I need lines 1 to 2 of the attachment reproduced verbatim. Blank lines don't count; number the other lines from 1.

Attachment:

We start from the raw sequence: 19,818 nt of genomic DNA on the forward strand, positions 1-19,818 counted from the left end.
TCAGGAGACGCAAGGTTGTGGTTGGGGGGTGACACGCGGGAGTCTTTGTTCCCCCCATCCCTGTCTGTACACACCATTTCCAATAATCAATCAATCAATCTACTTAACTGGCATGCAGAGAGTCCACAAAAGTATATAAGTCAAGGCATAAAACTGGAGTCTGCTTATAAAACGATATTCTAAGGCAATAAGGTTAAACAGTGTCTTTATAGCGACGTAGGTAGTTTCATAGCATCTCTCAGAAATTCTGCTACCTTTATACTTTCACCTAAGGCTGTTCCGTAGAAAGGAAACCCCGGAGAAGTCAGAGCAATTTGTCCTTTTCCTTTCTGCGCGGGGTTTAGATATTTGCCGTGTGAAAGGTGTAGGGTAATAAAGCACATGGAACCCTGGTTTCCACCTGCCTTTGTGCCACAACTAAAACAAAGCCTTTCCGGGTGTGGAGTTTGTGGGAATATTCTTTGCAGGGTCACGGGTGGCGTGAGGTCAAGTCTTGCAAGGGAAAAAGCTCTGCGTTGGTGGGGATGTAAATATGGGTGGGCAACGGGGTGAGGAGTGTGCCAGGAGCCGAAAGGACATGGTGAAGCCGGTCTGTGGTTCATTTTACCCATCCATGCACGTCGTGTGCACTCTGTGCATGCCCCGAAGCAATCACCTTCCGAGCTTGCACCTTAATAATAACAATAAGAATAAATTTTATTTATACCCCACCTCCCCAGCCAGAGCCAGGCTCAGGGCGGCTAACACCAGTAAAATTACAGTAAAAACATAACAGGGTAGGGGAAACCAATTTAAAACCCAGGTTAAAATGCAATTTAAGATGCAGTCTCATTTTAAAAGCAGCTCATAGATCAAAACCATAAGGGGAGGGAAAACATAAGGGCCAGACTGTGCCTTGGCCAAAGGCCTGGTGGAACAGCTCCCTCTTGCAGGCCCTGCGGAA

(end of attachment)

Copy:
We start from the raw sequence: 19,818 nt of genomic DNA on the forward strand, positions 1-19,818 counted from the left end.
TCAGGAGACGCAAGGTTGTGGTTGGGGGGTGACACGCGGGAGTCTTTGTTCCCCCCATCCCTGTCTGTACACACCATTTCCAATAATCAATCAATCAATCTACTTAACTGGCATGCAGAGAGTCCACAAAAGTATATAAGTCAAGGCATAAAACTGGAGTCTGCTTATAAAACGATATTCTAAGGCAATAAGGTTAAACAGTGTCTTTATAGCGACGTAGGTAGTTTCATAGCATCTCTCAGAAATTCTGCTACCTTTATACTTTCACCTAAGGCTGTTCCGTAGAAAGGAAACCCCGGAGAAGTCAGAGCAATTTGTCCTTTTCCTTTCTGCGCGGGGTTTAGATATTTGCCGTGTGAAAGGTGTAGGGTAATAAAGCACATGGAACCCTGGTTTCCACCTGCCTTTGTGCCACAACTAAAACAAAGCCTTTCCGGGTGTGGAGTTTGTGGGAATATTCTTTGCAGGGTCACGGGTGGCGTGAGGTCAAGTCTTGCAAGGGAAAAAGCTCTGCGTTGGTGGGGATGTAAATATGGGTGGGCAACGGGGTGAGGAGTGTGCCAGGAGCCGAAAGGACATGGTGAAGCCGGTCTGTGGTTCATTTTACCCATCCATGCACGTCGTGTGCACTCTGTGCATGCCCCGAAGCAATCACCTTCCGAGCTTGCACCTTAATAATAACAATAAGAATAAATTTTATTTATACCCCACCTCCCCAGCCAGAGCCAGGCTCAGGGCGGCTAACACCAGTAAAATTACAGTAAAAACATAACAGGGTAGGGGAAACCAATTTAAAACCCAGGTTAAAATGCAATTTAAGATGCAGTCTCATTTTAAAAGCAGCTCATAGATCAAAACCATAAGGGGAGGGAAAACATAAGGGCCAGACTGTGCCTTGGCCAAAGGCCTGGTGGAACAGCTCCCTCTTGCAGGCCCTGCGGAA